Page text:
Evidence is sufficient to support a conviction if, "viewing the evidence in the light most favorable to the prosecution and respecting the jury's ability to judge the credibility of the witnesses, resolve factual conflicts, and draw inferences, a rational jury could have found the elements of the crime beyond a reasonable doubt." United States v. Feldman, 853 F.2d at 654.
Cotter alleges that he and Castro had a symbiotic relationship as business associates and that no substantial evidence showed any agreement to intentionally defraud the Bank.
The essential elements of a conspiracy are " 'an agreement to accomplish an illegal objective coupled with one or more overt acts in furtherance of the illegal purpose and the requisite intent necessary to commit the underlying substantive offense.' " United States v. Melchor-Lopez, 627 F.2d 886, 890 (9th Cir. 1980) (quoting United States v. Oropeza, 564 F.2d 316, 321 (9th Cir. 1977)).
The agreement to commit an unlawful act is the essence of the conspiracy. The prosecution need not show that the agreement was explicit; it may be inferred from the facts and circumstances of the case. Iannelli v. United States, 420 U.S. 770, 95 S. Ct. 1284, 43 L. Ed. 2d 616 (1975). An agreement may be found " 'if there be concert of action, all the parties working together understandingly, with a single design for the accomplishment of a common purpose.' " United States v. Melchor-Lopez, 627 F.2d at 890 (citing United States v. Monroe, 552 F.2d 860, 862-63 (9th Cir.), cert. denied, 431 U.S. 972, 97 S. Ct. 2936, 53 L. Ed. 2d 1069 (1977).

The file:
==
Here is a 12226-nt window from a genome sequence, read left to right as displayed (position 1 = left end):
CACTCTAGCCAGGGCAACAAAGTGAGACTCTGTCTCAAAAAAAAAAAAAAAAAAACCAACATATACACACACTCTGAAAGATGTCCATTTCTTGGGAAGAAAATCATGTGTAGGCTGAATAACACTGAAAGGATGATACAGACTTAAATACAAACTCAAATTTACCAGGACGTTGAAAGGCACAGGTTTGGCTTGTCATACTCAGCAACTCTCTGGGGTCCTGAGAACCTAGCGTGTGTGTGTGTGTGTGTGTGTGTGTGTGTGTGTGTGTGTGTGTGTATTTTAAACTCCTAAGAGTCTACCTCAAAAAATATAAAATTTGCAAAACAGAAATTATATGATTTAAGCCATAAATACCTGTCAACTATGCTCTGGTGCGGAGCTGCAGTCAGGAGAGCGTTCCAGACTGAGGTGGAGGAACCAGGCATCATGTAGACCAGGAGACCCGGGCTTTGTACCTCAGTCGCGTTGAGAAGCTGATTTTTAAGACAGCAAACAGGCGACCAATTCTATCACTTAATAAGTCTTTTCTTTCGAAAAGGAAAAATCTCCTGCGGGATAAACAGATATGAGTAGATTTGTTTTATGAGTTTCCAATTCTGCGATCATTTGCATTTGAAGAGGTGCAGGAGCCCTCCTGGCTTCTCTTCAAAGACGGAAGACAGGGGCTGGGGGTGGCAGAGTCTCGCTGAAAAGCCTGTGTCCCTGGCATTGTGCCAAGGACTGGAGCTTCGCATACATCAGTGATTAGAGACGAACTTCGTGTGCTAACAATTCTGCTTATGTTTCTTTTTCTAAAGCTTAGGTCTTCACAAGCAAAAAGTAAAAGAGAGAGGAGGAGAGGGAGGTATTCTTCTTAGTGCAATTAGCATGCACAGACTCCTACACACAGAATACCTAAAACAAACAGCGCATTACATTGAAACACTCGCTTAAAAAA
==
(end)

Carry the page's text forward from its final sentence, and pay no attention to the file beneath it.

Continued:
Loan applicants testified they contacted Cotter, who then contacted Castro; that they met with both Cotter and Castro before their loans were approved; that they paid commissions out of loan proceeds to both Castro and Cotter; and that Castro and Cotter knew information in the loan applications was false. There was sufficient evidence from which the jury could conclude that Castro and Cotter had agreed to defraud the Bank by misapplying Bank funds, falsifying records or making false statements.
Cotter challenges his convictions of aiding and abetting Castro under 18 U.S.C. § 2 in misapplying Bank funds, 18 U.S.C. § 656, and falsifying Bank records, 18 U.S.C. § 1005. He argues there was insufficient evidence to show Castro, as the principal, had the requisite intent to defraud the Bank, or that Cotter had the requisite intent to aid and abet the crimes.
a. Misapplication of Bank Funds
An executive officer of a bank which is connected in some capacity with the Federal Reserve System may be convicted of violating section 656 if he willfully misapplies bank funds with the intent to injure or defraud the bank. United States v. Unruh, 855 F.2d 1363, 1367 (9th Cir. 1987), cert. denied, --- U.S. ----, 109 S. Ct. 513, 102 L. Ed. 2d 548 (1988). Funds are misapplied when they are disbursed under a record containing misrepresentations of fact with the intent to deceive bank officials, examiners or the Federal Deposit Insurance Corporation ("FDIC"). United States v. Kennedy, 564 F.2d 1329, 1339 (9th Cir. 1977), cert. denied, 435 U.S. 944, 98 S. Ct. 1526, 55 L. Ed. 2d 541 (1978). Intent to defraud may be inferred from a defendant's reckless disregard of the bank's interests. United States v. Stozek, 783 F.2d 891, 893 (9th Cir.), cert. denied, 479 U.S. 888, 107 S. Ct. 284, 93 L. Ed. 2d 259 (1986). Intent to injure need not be shown if there is intent to deceive or defraud. United States v. Wolf, 820 F.2d 1499, 1503 (9th Cir. 1987), cert. denied, --- U.S. ----, 108 S. Ct. 1222, 99 L. Ed. 2d 423 (1988).